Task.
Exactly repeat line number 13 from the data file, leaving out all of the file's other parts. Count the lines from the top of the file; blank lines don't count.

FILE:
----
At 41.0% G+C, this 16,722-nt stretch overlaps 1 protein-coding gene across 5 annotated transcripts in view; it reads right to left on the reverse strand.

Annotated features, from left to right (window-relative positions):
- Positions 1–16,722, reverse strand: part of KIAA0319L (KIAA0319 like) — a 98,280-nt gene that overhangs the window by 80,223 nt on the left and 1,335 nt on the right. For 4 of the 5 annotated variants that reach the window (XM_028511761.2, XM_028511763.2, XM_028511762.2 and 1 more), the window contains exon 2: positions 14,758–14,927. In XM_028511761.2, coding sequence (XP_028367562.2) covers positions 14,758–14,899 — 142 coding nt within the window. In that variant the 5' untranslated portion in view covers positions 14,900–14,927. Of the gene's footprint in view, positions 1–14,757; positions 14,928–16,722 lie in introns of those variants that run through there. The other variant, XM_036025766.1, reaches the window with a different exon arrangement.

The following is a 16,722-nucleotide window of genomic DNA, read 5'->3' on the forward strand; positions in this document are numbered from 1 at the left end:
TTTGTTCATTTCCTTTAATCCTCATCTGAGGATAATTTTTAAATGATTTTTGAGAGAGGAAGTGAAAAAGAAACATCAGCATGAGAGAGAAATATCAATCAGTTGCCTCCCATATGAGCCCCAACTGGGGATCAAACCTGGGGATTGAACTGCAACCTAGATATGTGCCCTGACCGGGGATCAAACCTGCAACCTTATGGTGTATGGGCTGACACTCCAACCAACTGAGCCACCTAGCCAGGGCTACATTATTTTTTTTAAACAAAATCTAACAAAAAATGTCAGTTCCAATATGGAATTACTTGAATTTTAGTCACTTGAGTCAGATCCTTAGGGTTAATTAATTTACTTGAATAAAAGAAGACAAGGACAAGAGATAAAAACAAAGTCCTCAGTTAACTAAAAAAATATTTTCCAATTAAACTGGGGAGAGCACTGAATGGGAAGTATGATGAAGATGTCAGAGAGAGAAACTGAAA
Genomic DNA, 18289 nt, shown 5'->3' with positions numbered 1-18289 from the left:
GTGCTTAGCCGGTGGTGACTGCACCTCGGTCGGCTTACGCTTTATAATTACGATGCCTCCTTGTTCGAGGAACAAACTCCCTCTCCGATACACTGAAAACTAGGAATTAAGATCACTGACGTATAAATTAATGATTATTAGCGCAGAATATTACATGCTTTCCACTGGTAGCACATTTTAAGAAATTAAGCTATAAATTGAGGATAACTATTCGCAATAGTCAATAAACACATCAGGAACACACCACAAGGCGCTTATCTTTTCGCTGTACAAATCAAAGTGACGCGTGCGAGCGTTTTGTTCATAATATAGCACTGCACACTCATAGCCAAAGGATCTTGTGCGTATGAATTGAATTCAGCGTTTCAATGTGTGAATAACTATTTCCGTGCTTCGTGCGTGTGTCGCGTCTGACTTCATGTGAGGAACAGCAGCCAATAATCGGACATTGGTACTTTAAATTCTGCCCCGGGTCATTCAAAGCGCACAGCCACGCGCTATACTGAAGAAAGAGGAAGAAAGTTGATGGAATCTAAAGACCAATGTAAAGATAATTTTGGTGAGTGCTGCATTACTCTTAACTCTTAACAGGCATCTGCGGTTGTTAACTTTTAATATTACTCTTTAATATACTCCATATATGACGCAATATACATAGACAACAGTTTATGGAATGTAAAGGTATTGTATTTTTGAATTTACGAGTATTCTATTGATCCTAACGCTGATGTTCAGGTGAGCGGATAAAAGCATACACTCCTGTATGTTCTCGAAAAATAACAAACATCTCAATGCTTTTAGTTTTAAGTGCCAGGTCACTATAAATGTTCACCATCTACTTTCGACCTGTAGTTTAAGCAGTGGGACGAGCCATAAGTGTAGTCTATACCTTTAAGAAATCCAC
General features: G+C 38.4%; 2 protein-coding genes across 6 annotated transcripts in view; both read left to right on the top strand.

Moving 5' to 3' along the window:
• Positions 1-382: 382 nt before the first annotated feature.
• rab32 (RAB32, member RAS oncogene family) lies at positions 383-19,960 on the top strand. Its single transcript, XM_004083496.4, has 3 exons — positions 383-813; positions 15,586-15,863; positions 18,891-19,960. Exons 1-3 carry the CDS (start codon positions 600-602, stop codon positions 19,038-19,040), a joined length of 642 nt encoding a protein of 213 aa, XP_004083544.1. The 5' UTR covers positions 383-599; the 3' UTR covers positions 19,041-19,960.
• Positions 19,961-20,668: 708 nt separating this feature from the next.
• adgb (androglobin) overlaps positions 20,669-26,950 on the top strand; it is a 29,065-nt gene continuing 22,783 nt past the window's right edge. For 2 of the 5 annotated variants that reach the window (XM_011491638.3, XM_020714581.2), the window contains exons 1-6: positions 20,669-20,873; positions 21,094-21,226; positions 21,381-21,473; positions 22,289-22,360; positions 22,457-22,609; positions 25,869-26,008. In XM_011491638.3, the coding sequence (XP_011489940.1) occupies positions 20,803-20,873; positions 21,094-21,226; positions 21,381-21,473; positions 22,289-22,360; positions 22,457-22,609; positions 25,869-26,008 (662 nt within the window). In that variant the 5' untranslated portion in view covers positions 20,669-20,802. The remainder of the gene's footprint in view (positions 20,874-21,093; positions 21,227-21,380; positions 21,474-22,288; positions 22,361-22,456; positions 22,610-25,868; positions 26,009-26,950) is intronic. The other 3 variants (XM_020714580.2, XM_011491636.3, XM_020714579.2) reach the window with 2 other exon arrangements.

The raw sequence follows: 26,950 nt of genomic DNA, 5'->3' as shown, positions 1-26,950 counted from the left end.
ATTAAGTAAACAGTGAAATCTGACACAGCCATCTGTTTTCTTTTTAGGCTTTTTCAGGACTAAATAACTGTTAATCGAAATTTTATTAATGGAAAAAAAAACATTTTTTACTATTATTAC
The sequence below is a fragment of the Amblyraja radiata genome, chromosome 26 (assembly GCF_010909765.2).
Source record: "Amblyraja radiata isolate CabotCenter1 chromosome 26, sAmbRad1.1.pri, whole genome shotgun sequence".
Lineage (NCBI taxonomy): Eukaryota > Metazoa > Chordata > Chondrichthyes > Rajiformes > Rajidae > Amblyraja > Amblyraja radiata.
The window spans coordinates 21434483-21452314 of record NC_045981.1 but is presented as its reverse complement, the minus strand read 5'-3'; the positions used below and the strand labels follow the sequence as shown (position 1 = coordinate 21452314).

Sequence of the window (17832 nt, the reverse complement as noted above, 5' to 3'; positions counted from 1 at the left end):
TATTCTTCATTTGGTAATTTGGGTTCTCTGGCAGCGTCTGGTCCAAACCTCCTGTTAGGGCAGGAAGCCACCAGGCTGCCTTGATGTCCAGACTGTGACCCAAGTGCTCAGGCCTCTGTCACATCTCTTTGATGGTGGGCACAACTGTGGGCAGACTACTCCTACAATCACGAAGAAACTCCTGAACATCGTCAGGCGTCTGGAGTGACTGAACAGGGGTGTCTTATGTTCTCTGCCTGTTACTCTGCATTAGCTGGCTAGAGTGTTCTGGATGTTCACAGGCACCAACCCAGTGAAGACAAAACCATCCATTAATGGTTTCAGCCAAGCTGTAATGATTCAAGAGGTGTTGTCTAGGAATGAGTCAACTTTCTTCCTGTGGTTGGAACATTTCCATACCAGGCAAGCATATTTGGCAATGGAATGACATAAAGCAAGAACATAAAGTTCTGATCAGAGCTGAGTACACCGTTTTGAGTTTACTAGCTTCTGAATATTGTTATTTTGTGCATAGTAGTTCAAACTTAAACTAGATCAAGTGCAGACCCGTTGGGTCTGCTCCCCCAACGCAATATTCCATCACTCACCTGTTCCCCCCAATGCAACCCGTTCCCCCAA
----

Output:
• adgb (androglobin) overlaps positions 20,669-26,950 on the top strand; it is a 29,065-nt gene continuing 22,783 nt past the window's right edge. For 2 of the 5 annotated variants that reach the window (XM_011491638.3, XM_020714581.2), the window contains exons 1-6: positions 20,669-20,873; positions 21,094-21,226; positions 21,381-21,473; positions 22,289-22,360; positions 22,457-22,609; positions 25,869-26,008. In XM_011491638.3, the coding sequence (XP_011489940.1) occupies positions 20,803-20,873; positions 21,094-21,226; positions 21,381-21,473; positions 22,289-22,360; positions 22,457-22,609; positions 25,869-26,008 (662 nt within the window). In that variant the 5' untranslated portion in view covers positions 20,669-20,802. The remainder of the gene's footprint in view (positions 20,874-21,093; positions 21,227-21,380; positions 21,474-22,288; positions 22,361-22,456; positions 22,610-25,868; positions 26,009-26,950) is intronic. The other 3 variants (XM_020714580.2, XM_011491636.3, XM_020714579.2) reach the window with 2 other exon arrangements.